Panglima Prang (House)



Singapore Infopedia

by Marsita Omar

Background

Panglima Prang was a 19th-century Straits Chinese bungalow built by Tan Kim Seng, one of the early pioneers in Singapore.1 The house belonged to a generation of bungalows built in the latter half of the 1800s as wealthy Chinese merchants moved into the suburb.2 This occurred when early European planters divested their lands in the suburbs after their ventures into plantation agriculture failed. Panglima Prang was demolished in 1982.

Background

The nutmeg mania in Singapore during the first half of the 19th century led to the trend of building country houses in the suburbs. The nutmeg farmers or proprietors were Europeans and wealthy Chinese merchants who bought from the government large tracts of jungle land four to five miles from town, and cleared the land for large-scale nutmeg cultivation. These agricultural pioneers built country houses on the town fringes in the late 1830s, surrounded by the nutmeg plantations. Located at the outskirts of the city, River Valley used to be where these country houses were concentrated.3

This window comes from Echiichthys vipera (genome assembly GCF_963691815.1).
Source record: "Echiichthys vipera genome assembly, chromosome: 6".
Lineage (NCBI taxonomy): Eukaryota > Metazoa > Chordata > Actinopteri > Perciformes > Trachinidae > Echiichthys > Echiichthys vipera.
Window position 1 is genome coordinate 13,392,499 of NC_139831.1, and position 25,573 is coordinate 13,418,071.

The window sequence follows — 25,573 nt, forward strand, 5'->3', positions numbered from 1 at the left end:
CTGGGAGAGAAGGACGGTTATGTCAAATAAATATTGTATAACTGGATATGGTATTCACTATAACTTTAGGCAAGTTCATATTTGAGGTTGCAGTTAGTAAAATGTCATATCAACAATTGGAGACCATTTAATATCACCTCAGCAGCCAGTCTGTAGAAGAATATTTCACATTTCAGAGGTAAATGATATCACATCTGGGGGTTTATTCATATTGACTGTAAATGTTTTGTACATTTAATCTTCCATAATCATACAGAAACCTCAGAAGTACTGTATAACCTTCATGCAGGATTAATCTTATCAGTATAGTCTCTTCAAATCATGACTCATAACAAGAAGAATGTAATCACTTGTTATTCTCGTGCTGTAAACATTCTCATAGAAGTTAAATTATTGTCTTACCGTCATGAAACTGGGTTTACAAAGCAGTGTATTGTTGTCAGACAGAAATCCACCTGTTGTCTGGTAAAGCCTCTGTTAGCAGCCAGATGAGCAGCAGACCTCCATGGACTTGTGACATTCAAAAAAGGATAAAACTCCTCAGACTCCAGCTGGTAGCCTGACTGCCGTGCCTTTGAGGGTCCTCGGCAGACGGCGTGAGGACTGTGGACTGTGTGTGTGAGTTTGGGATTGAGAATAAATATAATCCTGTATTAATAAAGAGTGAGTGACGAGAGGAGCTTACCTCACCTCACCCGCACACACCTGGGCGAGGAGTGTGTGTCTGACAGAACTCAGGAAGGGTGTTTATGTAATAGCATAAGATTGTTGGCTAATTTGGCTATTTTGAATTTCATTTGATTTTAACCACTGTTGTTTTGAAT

A blight destroyed large-scale nutmeg farming in Singapore during the latter half of the 19th century, and cultivation had ceased by 1862.4 The crop’s failure adversely affected many planters, who then abandoned and divested their plantation lands.5

By virtue of their increasing affluence and extended family size, wealthy Chinese merchants had, by the 1860s, moved outward from the congested town and begun buying up the abandoned plantation land for building homes.6 In 1862, there were about 38 houses situated within former nutmeg estates. These houses were mostly located along St Thomas Walk and the area between Killiney and Oxley roads.7 The suburban expansion and development of luxury homes by the Europeans and wealthy Chinese merchants continued throughout the first half of the 20th century.8